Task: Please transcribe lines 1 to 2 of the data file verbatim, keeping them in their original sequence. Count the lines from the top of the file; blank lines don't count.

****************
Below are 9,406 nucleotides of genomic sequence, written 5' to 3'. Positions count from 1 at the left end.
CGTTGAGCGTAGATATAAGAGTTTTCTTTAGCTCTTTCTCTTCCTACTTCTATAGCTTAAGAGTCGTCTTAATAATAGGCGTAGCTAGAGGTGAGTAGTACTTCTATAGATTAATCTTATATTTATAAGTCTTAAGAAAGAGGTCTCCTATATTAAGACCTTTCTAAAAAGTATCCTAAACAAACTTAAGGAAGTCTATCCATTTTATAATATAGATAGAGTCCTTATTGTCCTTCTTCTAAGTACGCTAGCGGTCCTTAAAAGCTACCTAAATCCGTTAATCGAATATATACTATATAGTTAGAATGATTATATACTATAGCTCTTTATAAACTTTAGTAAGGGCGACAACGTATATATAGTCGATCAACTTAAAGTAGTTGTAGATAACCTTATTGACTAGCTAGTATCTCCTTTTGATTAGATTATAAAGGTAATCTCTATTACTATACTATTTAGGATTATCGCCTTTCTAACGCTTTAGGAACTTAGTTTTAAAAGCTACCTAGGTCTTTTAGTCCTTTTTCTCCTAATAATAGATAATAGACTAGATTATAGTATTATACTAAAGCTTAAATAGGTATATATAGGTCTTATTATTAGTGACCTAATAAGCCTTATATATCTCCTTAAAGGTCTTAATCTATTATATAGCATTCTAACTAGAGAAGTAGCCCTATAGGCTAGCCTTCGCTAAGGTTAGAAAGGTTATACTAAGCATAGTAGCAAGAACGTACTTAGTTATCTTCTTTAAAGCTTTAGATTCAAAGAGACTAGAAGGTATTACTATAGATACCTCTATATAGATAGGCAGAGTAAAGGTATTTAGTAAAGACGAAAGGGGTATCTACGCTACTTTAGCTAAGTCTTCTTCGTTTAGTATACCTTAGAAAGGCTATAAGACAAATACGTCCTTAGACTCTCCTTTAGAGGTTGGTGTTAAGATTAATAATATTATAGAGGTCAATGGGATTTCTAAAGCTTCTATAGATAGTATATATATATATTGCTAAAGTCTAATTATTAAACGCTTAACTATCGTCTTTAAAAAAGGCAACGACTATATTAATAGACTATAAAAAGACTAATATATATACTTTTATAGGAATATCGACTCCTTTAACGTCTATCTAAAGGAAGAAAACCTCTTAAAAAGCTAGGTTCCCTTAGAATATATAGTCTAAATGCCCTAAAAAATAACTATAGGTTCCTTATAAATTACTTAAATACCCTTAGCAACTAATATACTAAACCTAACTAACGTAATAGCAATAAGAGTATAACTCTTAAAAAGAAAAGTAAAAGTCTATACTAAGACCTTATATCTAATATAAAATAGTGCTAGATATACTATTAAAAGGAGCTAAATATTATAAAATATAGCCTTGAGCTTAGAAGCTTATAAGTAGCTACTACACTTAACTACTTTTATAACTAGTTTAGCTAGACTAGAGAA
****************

Below are 9,406 nucleotides of genomic sequence, written 5' to 3'. Positions count from 1 at the left end.
CGTTGAGCGTAGATATAAGAGTTTTCTTTAGCTCTTTCTCTTCCTACTTCTATAGCTTAAGAGTCGTCTTAATAATAGGCGTAGCTAGAGGTGAGTAGTACTTCTATAGATTAATCTTATATTTATAAGTCTTAAGAAAGAGGTCTCCTATATTAAGACCTTTCTAAAAAGTATCCTAAACAAACTTAAGGAAGTCTATCCATTTTATAATATAGATAGAGTCCTTATTGTCCTTCTTCTAAGTACGCTAGCGGTCCTTAAAAGCTACCTAAATCCGTTAATCGAATATATACTATATAGTTAGAATGATTATATACTATAGCTCTTTATAAACTTTAGTAAGGGCGACAACGTATATATAGTCGATCAACTTAAAGTAGTTGTAGATAACCTTATTGACTAGCTAGTATCTCCTTTTGATTAGATTATAAAGGTAATCTCTATTACTATACTATTTAGGATTATCGCCTTTCTAACGCTTTAGGAACTTAGTTTTAAAAGCTACCTAGGTCTTTTAGTCCTTTTTCTCCTAATAATAGATAATAGACTAGATTATAGTATTATACTAAAGCTTAAATAGGTATATATAGGTCTTATTATTAGTGACCTAATAAGCCTTATATATCTCCTTAAAGGTCTTAATCTATTATATAGCATTCTAACTAGAGAAGTAGCCCTATAGGCTAGCCTTCGCTAAGGTTAGAAAGGTTATACTAAGCATAGTAGCAAGAACGTACTTAGTTATCTTCTTTAAAGCTTTAGATTCAAAGAGACTAGAAGGTATTACTATAGATACCTCTATATAGATAGGCAGAGTAAAGGTATTTAGTAAAGACGAAAGGGGTATCTACGCTACTTTAGCTAAGTCTTCTTCGTTTAGTATACCTTAGAAAGGCTATAAGACAAATACGTCCTTAGACTCTCCTTTAGAGGTTGGTGTTAAGATTAATAATATTATAGAGGTCAATGGGATTTCTAAAGCTTCTATAGATAGTATATATATATATTGCTAAAGTCTAATTATTAAACGCTTAACTATCGTCTTTAAAAAAGGCAACGACTATATTAATAGACTATAAAAAGACTAATATATATACTTTTATAGGAATATCGACTCCTTTAACGTCTATCTAAAGGAAGAAAACCTCTTAAAAAGCTAGGTTCCCTTAGAATATATAGTCTAAATGCCCTAAAAAATAACTATAGGTTCCTTATAAATTACTTAAATACCCTTAGCAACTAATATACTAAACCTAACTAACGTAATAGCAATAAGAGTATAACTCTTAAAAAGAAAAGTAAAAGTCTATACTAAGACCTTATATCTAATATAAAATAGTGCTAGATATACTATTAAAAGGAGCTAAATATTATAAAATATAGCCTTGAGCTTAGAAGCTTATAAGTAGCTACTACACTTAACTACTTTTATAACTAGTTTAGCTAGACTAGAGAA